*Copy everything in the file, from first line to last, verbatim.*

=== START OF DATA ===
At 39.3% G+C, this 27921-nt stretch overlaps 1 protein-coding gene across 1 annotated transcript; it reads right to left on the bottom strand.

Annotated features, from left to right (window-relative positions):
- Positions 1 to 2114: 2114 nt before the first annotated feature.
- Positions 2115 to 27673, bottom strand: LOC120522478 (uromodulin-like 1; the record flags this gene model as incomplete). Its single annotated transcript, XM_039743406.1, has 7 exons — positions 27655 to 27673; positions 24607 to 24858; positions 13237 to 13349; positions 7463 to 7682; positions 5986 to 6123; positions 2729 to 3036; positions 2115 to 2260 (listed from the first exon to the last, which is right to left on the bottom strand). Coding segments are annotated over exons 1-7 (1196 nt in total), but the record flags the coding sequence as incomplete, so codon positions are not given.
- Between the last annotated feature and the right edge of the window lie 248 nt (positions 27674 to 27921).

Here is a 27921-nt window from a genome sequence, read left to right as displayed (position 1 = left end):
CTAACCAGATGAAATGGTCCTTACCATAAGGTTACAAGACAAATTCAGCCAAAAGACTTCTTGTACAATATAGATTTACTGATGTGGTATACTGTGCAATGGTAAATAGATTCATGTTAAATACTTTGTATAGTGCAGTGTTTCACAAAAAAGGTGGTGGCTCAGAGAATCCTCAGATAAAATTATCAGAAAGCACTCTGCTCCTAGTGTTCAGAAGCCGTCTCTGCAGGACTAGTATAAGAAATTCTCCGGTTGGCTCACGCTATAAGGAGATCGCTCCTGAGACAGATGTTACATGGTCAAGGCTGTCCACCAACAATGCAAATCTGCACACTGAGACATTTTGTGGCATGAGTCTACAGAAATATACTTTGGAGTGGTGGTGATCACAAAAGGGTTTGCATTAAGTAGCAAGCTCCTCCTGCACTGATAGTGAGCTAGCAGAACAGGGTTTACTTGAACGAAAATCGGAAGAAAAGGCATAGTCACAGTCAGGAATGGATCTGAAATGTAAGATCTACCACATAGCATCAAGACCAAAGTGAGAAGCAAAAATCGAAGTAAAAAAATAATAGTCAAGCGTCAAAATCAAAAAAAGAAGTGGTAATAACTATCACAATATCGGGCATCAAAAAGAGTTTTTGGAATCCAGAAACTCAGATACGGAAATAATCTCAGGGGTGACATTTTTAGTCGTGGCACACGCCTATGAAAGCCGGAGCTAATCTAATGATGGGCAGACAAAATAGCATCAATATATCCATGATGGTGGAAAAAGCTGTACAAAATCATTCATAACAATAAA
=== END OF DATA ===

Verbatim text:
At 39.3% G+C, this 27921-nt stretch overlaps 1 protein-coding gene across 1 annotated transcript; it reads right to left on the bottom strand.

Annotated features, from left to right (window-relative positions):
- Positions 1 to 2114: 2114 nt before the first annotated feature.
- Positions 2115 to 27673, bottom strand: LOC120522478 (uromodulin-like 1; the record flags this gene model as incomplete). Its single annotated transcript, XM_039743406.1, has 7 exons — positions 27655 to 27673; positions 24607 to 24858; positions 13237 to 13349; positions 7463 to 7682; positions 5986 to 6123; positions 2729 to 3036; positions 2115 to 2260 (listed from the first exon to the last, which is right to left on the bottom strand). Coding segments are annotated over exons 1-7 (1196 nt in total), but the record flags the coding sequence as incomplete, so codon positions are not given.
- Between the last annotated feature and the right edge of the window lie 248 nt (positions 27674 to 27921).

Here is a 27921-nt window from a genome sequence, read left to right as displayed (position 1 = left end):
CTAACCAGATGAAATGGTCCTTACCATAAGGTTACAAGACAAATTCAGCCAAAAGACTTCTTGTACAATATAGATTTACTGATGTGGTATACTGTGCAATGGTAAATAGATTCATGTTAAATACTTTGTATAGTGCAGTGTTTCACAAAAAAGGTGGTGGCTCAGAGAATCCTCAGATAAAATTATCAGAAAGCACTCTGCTCCTAGTGTTCAGAAGCCGTCTCTGCAGGACTAGTATAAGAAATTCTCCGGTTGGCTCACGCTATAAGGAGATCGCTCCTGAGACAGATGTTACATGGTCAAGGCTGTCCACCAACAATGCAAATCTGCACACTGAGACATTTTGTGGCATGAGTCTACAGAAATATACTTTGGAGTGGTGGTGATCACAAAAGGGTTTGCATTAAGTAGCAAGCTCCTCCTGCACTGATAGTGAGCTAGCAGAACAGGGTTTACTTGAACGAAAATCGGAAGAAAAGGCATAGTCACAGTCAGGAATGGATCTGAAATGTAAGATCTACCACATAGCATCAAGACCAAAGTGAGAAGCAAAAATCGAAGTAAAAAAATAATAGTCAAGCGTCAAAATCAAAAAAAGAAGTGGTAATAACTATCACAATATCGGGCATCAAAAAGAGTTTTTGGAATCCAGAAACTCAGATACGGAAATAATCTCAGGGGTGACATTTTTAGTCGTGGCACACGCCTATGAAAGCCGGAGCTAATCTAATGATGGGCAGACAAAATAGCATCAATATATCCATGATGGTGGAAAAAGCTGTACAAAATCATTCATAACAATAAA